Getting your vacant land set up with all the utilities can be a big challenge, and often the first step involves finding which companies provide services to your area. This can be one big advantage to buying vacant land that is already part of a Homeowner’s Association. The Association is usually made up of other local landowners and is a great resource for finding out contact information for local utility companies, contractors, surveyors and well drilling companies.
There are websites such as MoveUtilities.com and ConnectUtilities.com that can help you find providers in your area, if your land already has a street address. If not, the local city and county governments can be very helpful in finding out who to contact for information about utilities. The last, and often the best, great resource, are your neighbors. If the landowner next door has recently hooked up to electricity, dug a well, or tried to get cell service, he will have the most up to date information, not only on which companies to contact, but on any problems he had or things to look out for during the process.
How To Research Utilities: Power
Power is often the first utility you will look to get onto your property. Many people in rural areas choose to generate their own power using solar panels and/or a gas generator. Wind power is also an option that is gaining in popularity. But if you want to hook into the existing power grid, you will need to find out what power company serves your local area. They can give you an approximate bid to install power to your land, which will usually be “by the pole” or “by the foot”, so how far your land is from existing power poles is a huge factor in how expensive it will be to bring power to your land. For more information, refer to the following Land University article on hooking up to the power grid.
How To Research Utilities: Water
One option for getting water is to hook up to an existing municipal water system, run by the local city, county, or private cooperative. Find out if this is possible in the area where your land is located. If your land is located within the city limits of a village, town or city, then the city government is the best place to start. If you are outside of city limits, try the county government, and they can usually point you in the right direction. If you are not close enough to hook up to a water system, then you may have to put in a well. The cost for a well varies a great deal depending on your type of soil and how deep it will need to be drilled. Many states keep a Well Log, often available online, where you can search for information about the location, ownership and construction details of wells in your area. For more information, refer to the Land University article on getting water on your property.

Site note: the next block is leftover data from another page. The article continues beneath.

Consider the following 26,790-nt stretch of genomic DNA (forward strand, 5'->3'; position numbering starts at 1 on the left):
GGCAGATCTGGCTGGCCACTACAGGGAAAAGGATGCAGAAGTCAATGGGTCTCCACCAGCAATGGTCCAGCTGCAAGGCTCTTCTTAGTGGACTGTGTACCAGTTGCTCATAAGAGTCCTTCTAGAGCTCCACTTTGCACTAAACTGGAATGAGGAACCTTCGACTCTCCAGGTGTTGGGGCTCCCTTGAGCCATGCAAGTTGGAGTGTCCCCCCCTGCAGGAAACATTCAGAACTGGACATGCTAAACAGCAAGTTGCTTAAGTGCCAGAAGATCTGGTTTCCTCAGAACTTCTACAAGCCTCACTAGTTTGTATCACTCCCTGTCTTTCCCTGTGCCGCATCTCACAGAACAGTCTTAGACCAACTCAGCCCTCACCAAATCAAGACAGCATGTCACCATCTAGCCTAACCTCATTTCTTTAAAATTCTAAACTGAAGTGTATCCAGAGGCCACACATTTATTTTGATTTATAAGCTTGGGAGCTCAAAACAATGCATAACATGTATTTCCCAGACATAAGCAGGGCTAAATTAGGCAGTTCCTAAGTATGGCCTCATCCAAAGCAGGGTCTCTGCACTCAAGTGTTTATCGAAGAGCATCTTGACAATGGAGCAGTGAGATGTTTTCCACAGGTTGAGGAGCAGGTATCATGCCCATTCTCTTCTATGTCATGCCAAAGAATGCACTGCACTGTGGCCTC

How To Research Utilities: Sewer/Septic
The first step is to figure out if you can hook into a municipal sewer system. This is usually only possible if you are within the city limits of a village, town or city, and the City Government will run the sewer system, usually alongside their city water service. If you can’t hook up to a municipal sewer, then you will need to install some kind of septic tank system. Allow plenty of room in your building plans for this, since most areas have large setback requirements to separate a septic tank from your water supply. For more information, refer to the Land University article on setting up a sewer or septic system.
How To Research Utilities: Telephone
The local telephone company will be able to tell you if there are land phone lines in your area, and give you an estimated cost to hook yourself into this grid. In this day and age, cell phone service is often even more important than a telephone line. More often than not, the farther you get from cities and population centers, the worse the cell service will be. Cell reception is affected by mountains and heavy trees, and gets better near highways. For more information, refer to the following Land University article on getting cell service on your vacant land.
How To Research Utilities: Gas
In most cases, you will need to be within the service area of a natural gas company in order to hook up to the natural gas lines. Find out what company services your area and give them a call to find out a cost estimate. For more information, refer to the Land University article on bringing natural gas to your land.
Bringing utilities to your vacant land is usually the greatest expense you will have in developing it, short of actually building your home, so it is important to do your research and get good estimates from your local companies. Be sure to look into energy rebates which might be available for rural communities, or for putting in sustainable energy source. For example, the USDA is currently working on several funding projects to help bring broadband, alternative energy and other smart grid technologies and water systems to rural areas.